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Addison admirable ancient animal appeared Beaujolais beautiful British called cause character Church coins common court Cuba death Duke of Chartres Duke of Orleans duty effect emperor England English existence eyes fact father feeling France Francia French friends Frisian genius give hand heart honor horse idea interest Ireland Jesuit king labor lady land letter light literary literature living look Lord Louis Philippe Madame de Genlis manner means ment mind Napoleon nature never night object observed once opinion Paraguay party passed persons Plato political present prince produce Queen remarkable royal seems sion Sir Robert Peel society Socrates spirit Strafford tain thing thou thought tion Whigs whole words young
Page 326 - And now, when comes the calm mild day, as still such days will come, To call the squirrel and the bee from out their winter home ; When the sound of dropping nuts is heard, though all the trees are still, And twinkle in the smoky light the waters of the rill, The south wind searches for the flowers whose fragrance late he bore, And sighs to find them in the wood and by the stream no more.
Page 155 - And at evening let them return; and let them make a noise like a dog, and go round about the city. 15 Let them wander up and down for meat, and grudge if they be not satisfied.
Page 433 - Tis mercy bids thee go ; For thou ten thousand thousand years Hast seen the tide of human tears, That shall no longer flow. " What though beneath thee man put forth His pomp, his pride, his skill; And arts that made fire, flood, and earth The vassals of his will ? Yet mourn I not thy parted sway, Thou dim, discrowned king of day For all those trophied arts And triumphs that beneath thee sprang, Healed not a passion or a pang Entailed on human hearts.
Page 326 - Alas ! they all are in their graves, the gentle race of flowers Are lying in their lowly beds with the fair and good of ours. The rain is falling where they lie, but the cold November rain Calls not from out the gloomy earth the lovely ones again.
Page 433 - ALL worldly shapes shall melt in gloom, The Sun himself must die, Before this mortal shall assume Its immortality ! I saw a vision in my sleep, That gave my spirit strength to sweep Adown the gulf of Time ! I...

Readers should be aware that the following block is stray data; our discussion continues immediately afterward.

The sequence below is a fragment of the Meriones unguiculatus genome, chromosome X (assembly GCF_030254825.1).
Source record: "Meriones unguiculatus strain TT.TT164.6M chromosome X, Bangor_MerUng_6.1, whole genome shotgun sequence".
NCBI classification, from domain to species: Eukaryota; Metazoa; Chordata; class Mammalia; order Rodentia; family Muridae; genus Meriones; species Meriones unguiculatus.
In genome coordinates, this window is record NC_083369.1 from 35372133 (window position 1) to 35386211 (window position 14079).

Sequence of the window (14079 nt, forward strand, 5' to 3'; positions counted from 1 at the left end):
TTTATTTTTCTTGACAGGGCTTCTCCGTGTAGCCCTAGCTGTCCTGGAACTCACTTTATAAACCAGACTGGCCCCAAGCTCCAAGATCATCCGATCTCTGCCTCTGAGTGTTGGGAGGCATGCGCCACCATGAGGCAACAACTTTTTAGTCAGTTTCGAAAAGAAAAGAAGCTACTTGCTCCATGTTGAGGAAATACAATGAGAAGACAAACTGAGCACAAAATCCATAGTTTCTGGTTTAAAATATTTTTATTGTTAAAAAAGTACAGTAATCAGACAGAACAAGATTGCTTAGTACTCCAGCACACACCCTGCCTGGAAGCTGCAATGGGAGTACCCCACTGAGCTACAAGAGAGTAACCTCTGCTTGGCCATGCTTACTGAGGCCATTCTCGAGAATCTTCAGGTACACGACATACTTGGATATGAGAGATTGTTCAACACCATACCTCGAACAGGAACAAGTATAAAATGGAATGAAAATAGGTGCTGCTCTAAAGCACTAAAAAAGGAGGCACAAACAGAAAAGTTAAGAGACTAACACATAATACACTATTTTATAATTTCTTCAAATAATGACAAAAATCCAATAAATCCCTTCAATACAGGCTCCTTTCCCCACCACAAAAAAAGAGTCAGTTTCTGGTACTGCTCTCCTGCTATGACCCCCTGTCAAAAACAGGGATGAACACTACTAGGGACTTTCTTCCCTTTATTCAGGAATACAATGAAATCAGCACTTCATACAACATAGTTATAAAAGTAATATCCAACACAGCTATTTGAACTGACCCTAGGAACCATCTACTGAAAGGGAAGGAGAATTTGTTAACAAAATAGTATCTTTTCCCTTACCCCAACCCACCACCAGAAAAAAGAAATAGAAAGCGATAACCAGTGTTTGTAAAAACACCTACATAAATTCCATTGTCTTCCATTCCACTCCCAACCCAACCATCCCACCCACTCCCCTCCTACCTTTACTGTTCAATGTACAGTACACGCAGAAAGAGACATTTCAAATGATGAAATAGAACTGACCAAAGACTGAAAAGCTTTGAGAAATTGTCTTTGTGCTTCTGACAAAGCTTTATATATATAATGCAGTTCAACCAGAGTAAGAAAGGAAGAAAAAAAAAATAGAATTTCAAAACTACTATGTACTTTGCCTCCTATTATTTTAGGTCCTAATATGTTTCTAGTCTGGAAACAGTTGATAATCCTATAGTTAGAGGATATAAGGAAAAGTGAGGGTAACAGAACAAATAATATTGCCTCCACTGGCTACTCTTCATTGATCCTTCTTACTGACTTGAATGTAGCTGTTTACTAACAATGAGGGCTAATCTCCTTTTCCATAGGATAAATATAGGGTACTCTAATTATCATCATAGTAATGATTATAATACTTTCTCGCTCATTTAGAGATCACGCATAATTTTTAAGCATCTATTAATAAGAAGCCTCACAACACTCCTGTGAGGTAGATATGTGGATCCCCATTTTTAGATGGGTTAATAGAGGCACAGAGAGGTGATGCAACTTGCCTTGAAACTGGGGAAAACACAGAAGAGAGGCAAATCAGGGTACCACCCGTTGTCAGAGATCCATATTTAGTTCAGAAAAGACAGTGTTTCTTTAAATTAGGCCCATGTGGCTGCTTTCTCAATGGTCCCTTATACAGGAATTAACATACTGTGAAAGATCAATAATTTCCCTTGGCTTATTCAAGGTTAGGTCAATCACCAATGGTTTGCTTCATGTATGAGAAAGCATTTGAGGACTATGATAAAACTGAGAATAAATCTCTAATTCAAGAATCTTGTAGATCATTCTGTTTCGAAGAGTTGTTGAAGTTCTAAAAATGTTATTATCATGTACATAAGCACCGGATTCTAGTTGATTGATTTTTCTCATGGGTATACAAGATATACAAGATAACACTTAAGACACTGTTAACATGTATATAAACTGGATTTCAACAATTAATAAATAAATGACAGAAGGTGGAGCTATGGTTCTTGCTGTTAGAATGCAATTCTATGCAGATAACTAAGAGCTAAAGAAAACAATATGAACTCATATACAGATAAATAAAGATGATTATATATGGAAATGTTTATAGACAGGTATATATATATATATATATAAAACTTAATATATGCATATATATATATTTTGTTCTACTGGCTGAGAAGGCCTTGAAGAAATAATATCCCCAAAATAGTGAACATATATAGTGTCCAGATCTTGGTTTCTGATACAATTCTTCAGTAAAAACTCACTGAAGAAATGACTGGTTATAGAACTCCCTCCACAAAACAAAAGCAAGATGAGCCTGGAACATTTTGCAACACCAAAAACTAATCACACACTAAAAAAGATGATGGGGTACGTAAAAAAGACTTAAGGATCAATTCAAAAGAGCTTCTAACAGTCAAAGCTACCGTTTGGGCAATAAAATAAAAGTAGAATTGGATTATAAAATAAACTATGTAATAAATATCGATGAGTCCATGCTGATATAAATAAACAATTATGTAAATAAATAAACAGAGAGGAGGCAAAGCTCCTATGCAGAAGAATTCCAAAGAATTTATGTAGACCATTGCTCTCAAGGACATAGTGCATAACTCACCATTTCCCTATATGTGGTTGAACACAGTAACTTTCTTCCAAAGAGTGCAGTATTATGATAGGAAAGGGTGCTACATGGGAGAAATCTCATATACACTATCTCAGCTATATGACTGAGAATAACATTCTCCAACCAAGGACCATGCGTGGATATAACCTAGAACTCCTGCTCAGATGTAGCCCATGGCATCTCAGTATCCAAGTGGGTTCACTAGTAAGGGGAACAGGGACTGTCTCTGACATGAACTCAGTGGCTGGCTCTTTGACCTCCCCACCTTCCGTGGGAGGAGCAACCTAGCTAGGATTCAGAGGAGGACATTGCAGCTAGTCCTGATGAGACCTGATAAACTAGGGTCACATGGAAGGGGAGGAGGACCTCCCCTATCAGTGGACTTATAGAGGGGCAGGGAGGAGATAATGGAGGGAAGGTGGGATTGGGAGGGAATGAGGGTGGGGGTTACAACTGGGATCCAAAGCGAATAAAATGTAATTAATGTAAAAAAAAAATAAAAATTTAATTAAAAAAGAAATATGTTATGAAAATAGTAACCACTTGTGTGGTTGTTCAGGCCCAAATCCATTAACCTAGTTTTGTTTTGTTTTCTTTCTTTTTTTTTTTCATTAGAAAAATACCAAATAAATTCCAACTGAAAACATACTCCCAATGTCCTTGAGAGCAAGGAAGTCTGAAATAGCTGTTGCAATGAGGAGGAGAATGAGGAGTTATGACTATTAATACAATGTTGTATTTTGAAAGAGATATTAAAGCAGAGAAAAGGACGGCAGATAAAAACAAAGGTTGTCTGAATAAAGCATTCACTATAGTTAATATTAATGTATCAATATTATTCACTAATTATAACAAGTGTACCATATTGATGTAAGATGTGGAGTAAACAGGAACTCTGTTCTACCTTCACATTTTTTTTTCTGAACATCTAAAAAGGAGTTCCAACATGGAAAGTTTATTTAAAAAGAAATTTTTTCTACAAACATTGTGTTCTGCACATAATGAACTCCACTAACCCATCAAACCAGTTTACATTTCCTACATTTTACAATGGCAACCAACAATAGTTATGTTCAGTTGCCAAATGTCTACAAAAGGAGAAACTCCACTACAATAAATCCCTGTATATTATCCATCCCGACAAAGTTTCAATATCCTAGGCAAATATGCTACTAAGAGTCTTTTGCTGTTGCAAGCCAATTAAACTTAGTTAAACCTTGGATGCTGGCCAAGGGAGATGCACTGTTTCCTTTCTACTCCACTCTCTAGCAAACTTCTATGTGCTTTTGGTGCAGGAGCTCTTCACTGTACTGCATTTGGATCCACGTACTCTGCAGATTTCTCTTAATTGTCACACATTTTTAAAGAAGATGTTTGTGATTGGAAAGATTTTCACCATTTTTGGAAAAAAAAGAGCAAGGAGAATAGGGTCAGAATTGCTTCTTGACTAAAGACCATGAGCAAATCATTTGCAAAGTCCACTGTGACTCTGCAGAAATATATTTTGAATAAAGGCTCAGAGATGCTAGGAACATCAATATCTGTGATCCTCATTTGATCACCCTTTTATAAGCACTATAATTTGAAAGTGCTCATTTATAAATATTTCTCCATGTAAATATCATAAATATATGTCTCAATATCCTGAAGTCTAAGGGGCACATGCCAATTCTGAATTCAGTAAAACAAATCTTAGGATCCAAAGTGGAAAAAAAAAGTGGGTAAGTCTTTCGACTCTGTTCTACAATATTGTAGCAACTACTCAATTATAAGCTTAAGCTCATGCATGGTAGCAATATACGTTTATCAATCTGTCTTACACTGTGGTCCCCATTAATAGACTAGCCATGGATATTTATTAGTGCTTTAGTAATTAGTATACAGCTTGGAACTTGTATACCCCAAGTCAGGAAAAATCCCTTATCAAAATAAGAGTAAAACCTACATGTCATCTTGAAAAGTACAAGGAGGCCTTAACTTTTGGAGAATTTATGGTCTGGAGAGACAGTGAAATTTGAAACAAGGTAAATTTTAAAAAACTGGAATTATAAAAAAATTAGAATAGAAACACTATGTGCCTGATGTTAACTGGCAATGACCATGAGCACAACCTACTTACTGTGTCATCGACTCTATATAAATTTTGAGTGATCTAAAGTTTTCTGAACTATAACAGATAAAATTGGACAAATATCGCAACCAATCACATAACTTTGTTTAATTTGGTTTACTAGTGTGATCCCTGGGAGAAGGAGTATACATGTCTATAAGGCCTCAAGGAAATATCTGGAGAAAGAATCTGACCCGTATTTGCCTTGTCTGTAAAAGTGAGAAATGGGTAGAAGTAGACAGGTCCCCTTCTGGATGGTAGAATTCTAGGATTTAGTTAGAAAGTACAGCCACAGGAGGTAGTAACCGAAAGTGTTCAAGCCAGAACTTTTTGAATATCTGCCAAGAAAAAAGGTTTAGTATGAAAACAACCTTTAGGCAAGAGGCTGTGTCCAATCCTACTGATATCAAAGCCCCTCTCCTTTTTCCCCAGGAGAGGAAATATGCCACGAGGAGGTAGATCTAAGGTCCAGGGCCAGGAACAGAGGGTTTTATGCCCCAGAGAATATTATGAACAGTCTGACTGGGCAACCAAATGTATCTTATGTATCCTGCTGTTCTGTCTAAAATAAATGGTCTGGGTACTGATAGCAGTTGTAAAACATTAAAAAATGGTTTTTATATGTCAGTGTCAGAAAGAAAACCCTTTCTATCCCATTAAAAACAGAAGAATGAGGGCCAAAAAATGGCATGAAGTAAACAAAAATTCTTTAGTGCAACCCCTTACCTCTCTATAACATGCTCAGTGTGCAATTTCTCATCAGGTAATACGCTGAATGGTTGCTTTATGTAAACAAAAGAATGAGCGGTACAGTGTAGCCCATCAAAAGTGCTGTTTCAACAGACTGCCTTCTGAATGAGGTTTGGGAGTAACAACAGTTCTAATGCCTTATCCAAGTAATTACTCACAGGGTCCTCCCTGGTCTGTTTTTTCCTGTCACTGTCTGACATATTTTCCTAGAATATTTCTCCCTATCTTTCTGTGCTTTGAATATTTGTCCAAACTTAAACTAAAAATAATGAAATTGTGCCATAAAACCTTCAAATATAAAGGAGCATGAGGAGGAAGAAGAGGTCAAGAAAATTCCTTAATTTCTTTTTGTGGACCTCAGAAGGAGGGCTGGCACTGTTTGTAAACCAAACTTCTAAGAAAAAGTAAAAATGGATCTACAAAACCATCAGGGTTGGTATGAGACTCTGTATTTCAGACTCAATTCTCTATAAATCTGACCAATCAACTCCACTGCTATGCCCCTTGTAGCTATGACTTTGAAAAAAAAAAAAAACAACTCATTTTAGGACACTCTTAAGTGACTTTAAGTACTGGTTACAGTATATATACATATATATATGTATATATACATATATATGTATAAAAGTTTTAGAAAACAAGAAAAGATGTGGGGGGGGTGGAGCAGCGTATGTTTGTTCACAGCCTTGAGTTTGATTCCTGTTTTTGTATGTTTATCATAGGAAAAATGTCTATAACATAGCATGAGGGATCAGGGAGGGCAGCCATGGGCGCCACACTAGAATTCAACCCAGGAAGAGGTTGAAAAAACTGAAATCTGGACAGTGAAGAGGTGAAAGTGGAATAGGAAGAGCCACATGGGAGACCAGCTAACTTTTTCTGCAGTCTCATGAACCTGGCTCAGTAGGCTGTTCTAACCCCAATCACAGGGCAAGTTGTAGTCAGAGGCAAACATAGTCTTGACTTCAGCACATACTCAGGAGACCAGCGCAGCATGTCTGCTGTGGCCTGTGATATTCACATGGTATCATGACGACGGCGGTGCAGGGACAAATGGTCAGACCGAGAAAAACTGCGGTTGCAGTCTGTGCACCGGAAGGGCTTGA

Page 238 - Irish wit, throws a double portion of severity into his countenance while laughing inly ; but preserves a look peculiarly his own, a look of demure serenity, disturbed only by an arch sparkle of the eye, an almost imperceptible elevation of the brow, an almost imperceptible curl of the lip.
Page 235 - ... and had written a religious treatise and several comedies. He was one of those people whom it is impossible either to hate or to respect. His temper was sweet, his affections warm, his spirits lively, his passions strong, and his principles weak. His life was spent in sinning and repenting ; in inculcating what was right, and doing what was wrong. In speculation, he was a man of piety and honour ; in practice he was much of the rake and a little of the swindler.
Page 254 - Edward and the graves of the Plantagenets, to the Chapel of Henry the Seventh. On the north side of that chapel, in the vault of the House of Albemarle, the coffin of Addison lies next to the coffin of Montague.
Page 325 - THE melancholy days are come, the saddest of the year, Of wailing winds, and naked woods, and meadows brown and sere. Heaped in the hollows of the grove, the autumn leaves lie dead ; They rustle to the eddying gust, and to the rabbit's tread ; The robin and the wren are flown, and from the shrubs the jay, And from the wood-top calls the crow through all the gloomy day. Where are the flowers, the fair young flowers...